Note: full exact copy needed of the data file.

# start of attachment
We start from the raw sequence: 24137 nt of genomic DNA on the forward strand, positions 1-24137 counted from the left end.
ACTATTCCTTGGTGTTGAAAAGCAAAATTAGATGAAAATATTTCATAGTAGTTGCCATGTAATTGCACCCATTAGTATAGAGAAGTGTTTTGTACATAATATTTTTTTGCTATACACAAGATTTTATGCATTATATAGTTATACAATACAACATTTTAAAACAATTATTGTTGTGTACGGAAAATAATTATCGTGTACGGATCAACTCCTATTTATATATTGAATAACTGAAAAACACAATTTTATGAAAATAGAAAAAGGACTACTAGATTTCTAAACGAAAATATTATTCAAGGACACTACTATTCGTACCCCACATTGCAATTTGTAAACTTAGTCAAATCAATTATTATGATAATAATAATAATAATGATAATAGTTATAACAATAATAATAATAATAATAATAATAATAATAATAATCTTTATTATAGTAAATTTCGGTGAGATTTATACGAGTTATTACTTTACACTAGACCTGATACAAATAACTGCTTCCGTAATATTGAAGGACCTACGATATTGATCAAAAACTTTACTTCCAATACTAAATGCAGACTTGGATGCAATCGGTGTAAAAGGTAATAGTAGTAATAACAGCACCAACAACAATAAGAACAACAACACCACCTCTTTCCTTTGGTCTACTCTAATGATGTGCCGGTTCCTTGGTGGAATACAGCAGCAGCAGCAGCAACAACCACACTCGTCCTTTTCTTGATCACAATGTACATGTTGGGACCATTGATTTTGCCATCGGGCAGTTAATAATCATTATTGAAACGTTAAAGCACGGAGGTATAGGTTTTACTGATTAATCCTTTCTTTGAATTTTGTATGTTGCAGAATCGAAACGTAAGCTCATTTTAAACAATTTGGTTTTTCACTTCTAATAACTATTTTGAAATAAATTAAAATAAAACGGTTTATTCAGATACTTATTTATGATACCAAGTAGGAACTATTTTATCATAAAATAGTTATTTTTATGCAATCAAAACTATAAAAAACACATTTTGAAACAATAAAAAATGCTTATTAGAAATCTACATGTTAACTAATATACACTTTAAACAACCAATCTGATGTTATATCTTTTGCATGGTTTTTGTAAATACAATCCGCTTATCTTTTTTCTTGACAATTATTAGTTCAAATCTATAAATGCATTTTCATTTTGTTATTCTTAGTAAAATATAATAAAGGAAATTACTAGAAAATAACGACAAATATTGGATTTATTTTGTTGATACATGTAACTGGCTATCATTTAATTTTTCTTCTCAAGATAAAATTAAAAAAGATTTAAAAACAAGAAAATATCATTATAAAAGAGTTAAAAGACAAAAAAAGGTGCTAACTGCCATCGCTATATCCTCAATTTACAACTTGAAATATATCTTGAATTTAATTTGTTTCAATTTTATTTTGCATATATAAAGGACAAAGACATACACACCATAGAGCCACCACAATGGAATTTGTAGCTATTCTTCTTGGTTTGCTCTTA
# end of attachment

We start from the raw sequence: 24137 nt of genomic DNA on the forward strand, positions 1-24137 counted from the left end.
ACTATTCCTTGGTGTTGAAAAGCAAAATTAGATGAAAATATTTCATAGTAGTTGCCATGTAATTGCACCCATTAGTATAGAGAAGTGTTTTGTACATAATATTTTTTTGCTATACACAAGATTTTATGCATTATATAGTTATACAATACAACATTTTAAAACAATTATTGTTGTGTACGGAAAATAATTATCGTGTACGGATCAACTCCTATTTATATATTGAATAACTGAAAAACACAATTTTATGAAAATAGAAAAAGGACTACTAGATTTCTAAACGAAAATATTATTCAAGGACACTACTATTCGTACCCCACATTGCAATTTGTAAACTTAGTCAAATCAATTATTATGATAATAATAATAATAATGATAATAGTTATAACAATAATAATAATAATAATAATAATAATAATAATAATCTTTATTATAGTAAATTTCGGTGAGATTTATACGAGTTATTACTTTACACTAGACCTGATACAAATAACTGCTTCCGTAATATTGAAGGACCTACGATATTGATCAAAAACTTTACTTCCAATACTAAATGCAGACTTGGATGCAATCGGTGTAAAAGGTAATAGTAGTAATAACAGCACCAACAACAATAAGAACAACAACACCACCTCTTTCCTTTGGTCTACTCTAATGATGTGCCGGTTCCTTGGTGGAATACAGCAGCAGCAGCAGCAACAACCACACTCGTCCTTTTCTTGATCACAATGTACATGTTGGGACCATTGATTTTGCCATCGGGCAGTTAATAATCATTATTGAAACGTTAAAGCACGGAGGTATAGGTTTTACTGATTAATCCTTTCTTTGAATTTTGTATGTTGCAGAATCGAAACGTAAGCTCATTTTAAACAATTTGGTTTTTCACTTCTAATAACTATTTTGAAATAAATTAAAATAAAACGGTTTATTCAGATACTTATTTATGATACCAAGTAGGAACTATTTTATCATAAAATAGTTATTTTTATGCAATCAAAACTATAAAAAACACATTTTGAAACAATAAAAAATGCTTATTAGAAATCTACATGTTAACTAATATACACTTTAAACAACCAATCTGATGTTATATCTTTTGCATGGTTTTTGTAAATACAATCCGCTTATCTTTTTTCTTGACAATTATTAGTTCAAATCTATAAATGCATTTTCATTTTGTTATTCTTAGTAAAATATAATAAAGGAAATTACTAGAAAATAACGACAAATATTGGATTTATTTTGTTGATACATGTAACTGGCTATCATTTAATTTTTCTTCTCAAGATAAAATTAAAAAAGATTTAAAAACAAGAAAATATCATTATAAAAGAGTTAAAAGACAAAAAAAGGTGCTAACTGCCATCGCTATATCCTCAATTTACAACTTGAAATATATCTTGAATTTAATTTGTTTCAATTTTATTTTGCATATATAAAGGACAAAGACATACACACCATAGAGCCACCACAATGGAATTTGTAGCTATTCTTCTTGGTTTGCTCTTA